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Sommelier Who's Tasted 15,000 Wines: If You Want Quality, Don't Spend Under $30 on a Bottle

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If you like drinking wine, chances are you've had some fancy bottles and some decidedly unfancy ones. Inexpensive wine has its place: If you're at a pool party drinking rose out of Solo cups, it's a little silly to break the bank.

But if you want to have a memorable wine-drinking experience (and want to share one with your guests or hosts) you're going to have to break the habit of looking for the best sale at the liquor store.

"When you go to the store and you're getting a wine that's under $20, there's a very good chance you're looking at something that was mass produced and conventionally farmed with synthetic pesticides, fungicides, herbicides," says Mark Osborn, lead sommelier at SommSelect. "That's all that's just living inside your wine."

Osborn has tasted more than 15,000 bottles of wine and concedes that you occasionally get very good bottles for cheap and pay exorbitant prices for wine that ends up being disappointing. By and large, though, he says, the $25 to $30 price point is where "things start breaking out, and you start to get some identity expression" in your wine.

The sweet spot for a good bottle: $30 to $60. Double that to $60 to $120 if you're buying from a premium region such as Burgundy, Napa or Champagne.

Here's Osborn's best advice for choosing a great bottle.

Read the back label on the wine bottle

It's no secret that people like to shop for wine by label. If it's all roughly the same price, why not pick the best looking one, right? But that's unlikely to help you find a bottle of wine that actually tastes good.

"A cool label doesn't mean there's cool wine inside," says Osborn. "It means they probably have someone with some marketing prowess."

The label you should be focusing on is on the other side of the bottle, Osborn says. Even if the information about vintages and regions and grape varietals doesn't mean much to you, a couple of important certifications should: organic and biodynamic.

These distinctions show the producers "are at least farming with respect to the land and soil, that they're sourcing from quality vendors and farmers that actually take care," Osborn says.

While being certified organic or biodynamic aren't sure signs of quality, they are "a great start if you want to avoid synthetic pesticides, herbicides and fungicides," says Osborn. "It's wine through a cleaner and more transparent lens."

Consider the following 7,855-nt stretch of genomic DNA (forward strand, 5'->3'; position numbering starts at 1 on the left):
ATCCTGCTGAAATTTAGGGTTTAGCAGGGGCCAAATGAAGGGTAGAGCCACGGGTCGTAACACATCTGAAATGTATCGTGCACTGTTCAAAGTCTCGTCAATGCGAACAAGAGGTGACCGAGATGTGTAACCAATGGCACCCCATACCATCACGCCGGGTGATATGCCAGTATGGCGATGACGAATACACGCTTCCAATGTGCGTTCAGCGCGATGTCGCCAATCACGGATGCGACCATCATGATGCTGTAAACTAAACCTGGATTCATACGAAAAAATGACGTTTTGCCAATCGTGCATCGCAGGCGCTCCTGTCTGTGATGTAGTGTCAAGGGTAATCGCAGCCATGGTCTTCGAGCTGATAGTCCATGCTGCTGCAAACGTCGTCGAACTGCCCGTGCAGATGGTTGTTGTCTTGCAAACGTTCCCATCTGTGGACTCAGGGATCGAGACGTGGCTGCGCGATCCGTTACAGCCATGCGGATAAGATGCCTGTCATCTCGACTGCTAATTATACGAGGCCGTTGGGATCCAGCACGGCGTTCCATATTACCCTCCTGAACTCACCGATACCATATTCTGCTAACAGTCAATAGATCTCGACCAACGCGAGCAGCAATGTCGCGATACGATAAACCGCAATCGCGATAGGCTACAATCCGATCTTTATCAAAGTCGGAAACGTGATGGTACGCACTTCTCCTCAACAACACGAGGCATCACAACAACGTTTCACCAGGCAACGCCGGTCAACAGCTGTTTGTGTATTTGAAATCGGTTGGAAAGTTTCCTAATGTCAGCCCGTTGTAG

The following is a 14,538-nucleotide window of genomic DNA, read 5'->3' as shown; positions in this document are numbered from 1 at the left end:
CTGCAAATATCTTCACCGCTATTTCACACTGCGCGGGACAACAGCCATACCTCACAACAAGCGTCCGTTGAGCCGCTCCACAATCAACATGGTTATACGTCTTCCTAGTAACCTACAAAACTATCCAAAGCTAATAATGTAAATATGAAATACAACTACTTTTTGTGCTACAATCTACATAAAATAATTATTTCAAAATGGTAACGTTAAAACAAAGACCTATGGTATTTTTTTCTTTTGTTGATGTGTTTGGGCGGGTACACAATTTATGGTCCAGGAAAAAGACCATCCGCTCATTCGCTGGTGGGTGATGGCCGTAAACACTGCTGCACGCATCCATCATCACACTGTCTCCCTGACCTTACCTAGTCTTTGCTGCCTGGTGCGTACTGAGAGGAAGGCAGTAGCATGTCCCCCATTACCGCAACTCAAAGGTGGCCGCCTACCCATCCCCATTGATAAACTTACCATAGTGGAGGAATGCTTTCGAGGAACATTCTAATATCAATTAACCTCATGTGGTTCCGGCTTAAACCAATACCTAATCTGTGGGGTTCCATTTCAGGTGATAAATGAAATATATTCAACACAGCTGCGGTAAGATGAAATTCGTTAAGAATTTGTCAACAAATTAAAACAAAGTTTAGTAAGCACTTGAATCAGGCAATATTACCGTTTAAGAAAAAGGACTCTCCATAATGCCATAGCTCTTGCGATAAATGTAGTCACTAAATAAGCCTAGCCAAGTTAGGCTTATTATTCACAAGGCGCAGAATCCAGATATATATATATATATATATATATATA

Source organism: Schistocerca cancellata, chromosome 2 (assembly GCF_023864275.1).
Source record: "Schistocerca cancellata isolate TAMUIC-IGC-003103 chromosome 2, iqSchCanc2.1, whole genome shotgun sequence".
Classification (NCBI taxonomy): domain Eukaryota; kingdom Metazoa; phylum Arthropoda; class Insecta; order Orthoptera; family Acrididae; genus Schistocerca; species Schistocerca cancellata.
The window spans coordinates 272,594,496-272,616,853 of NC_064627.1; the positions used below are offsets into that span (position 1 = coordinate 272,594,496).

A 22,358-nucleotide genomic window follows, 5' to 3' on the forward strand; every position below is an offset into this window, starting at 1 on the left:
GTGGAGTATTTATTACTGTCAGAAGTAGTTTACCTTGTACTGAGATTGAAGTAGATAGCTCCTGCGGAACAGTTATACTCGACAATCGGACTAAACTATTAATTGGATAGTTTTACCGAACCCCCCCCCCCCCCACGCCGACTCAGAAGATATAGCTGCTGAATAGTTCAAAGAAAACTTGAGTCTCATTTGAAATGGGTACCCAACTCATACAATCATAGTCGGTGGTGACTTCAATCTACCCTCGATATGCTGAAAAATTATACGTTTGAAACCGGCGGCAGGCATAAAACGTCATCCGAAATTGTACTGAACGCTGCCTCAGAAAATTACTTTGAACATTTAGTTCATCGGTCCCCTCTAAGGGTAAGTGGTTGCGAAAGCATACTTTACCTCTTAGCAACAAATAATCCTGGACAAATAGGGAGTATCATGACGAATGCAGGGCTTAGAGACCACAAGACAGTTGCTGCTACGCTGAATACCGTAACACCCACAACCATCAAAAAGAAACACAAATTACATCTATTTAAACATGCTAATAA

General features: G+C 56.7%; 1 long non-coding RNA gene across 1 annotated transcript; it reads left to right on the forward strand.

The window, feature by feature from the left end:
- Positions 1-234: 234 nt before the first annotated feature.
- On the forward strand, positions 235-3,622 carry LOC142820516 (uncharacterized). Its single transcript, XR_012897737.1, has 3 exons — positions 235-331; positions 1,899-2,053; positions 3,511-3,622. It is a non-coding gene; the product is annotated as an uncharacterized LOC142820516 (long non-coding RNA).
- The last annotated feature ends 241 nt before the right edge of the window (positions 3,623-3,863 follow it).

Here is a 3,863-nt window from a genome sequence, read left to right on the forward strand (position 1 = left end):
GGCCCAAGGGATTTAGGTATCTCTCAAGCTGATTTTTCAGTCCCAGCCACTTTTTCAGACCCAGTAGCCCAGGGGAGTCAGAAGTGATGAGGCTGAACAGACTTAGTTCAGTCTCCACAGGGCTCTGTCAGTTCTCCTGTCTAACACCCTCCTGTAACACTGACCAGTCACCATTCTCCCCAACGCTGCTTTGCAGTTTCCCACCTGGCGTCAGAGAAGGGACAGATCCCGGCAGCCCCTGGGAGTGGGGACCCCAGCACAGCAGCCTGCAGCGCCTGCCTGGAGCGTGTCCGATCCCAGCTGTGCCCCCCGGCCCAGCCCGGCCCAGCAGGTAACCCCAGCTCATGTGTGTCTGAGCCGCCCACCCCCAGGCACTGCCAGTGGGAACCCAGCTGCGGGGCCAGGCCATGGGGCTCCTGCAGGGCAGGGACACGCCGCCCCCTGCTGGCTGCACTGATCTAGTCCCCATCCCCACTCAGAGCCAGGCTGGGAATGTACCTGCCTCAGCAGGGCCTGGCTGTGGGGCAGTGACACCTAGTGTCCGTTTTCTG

Keep an eye out for the same bottles

One thing that's worth looking out for on the front-facing labels: familiar faces. Think of some of the wine brand names you see over and over again at different stores. "I'm going to avoid that at all costs because it's in every store in America," says Osborn.

As a rule of thumb, a wine that you see everywhere is produced on an industrial scale. And it's likely going to taste that way.

"Anything that's mass produced, I would tell people to try and avoid," Osborn says.

Osborn likens this type of wine to corporations like Amazon and Nestle. "When you think of those companies, you don't think of self-expression or uniqueness."

Focus on up-and-coming regions

Ultimately, if you want to get good at selecting well-priced, delicious bottles, you're going to have to learn more about the world of wine. But between all the regions and grapes and producers, it can hard to know where to begin.

For cost-conscious drinkers, one strategy is to start with well-known regions and search for bottles in the surrounding areas. Say your favorite wine is Napa Valley Cabernet Sauvignon, which costs about $50 on average. Start branching out from there, says Osborn.  

"Hey, what's going on in Mendocino County? What's going on in Santa Cruz Mountains? What's going on down in Santa Barbara?" he says. "These are regions that are emerging, so they're not as pricey [as] the top-billed Napa cabernet."

Other regions Osborn sees as emerging include the Bierzo region in Spain and New York's Finger Lakes region, which is currently producing "a lot of great Rieslings, dry and off-dry."

If all else fails, find the best wine shop in your area and befriend the people who run it. Tell them which wines you generally gravitate toward and why.

"Once you're on the same page and establish what you generally drink, hopefully you'll be able to expand your horizons and explore a bit more," Osborn says.

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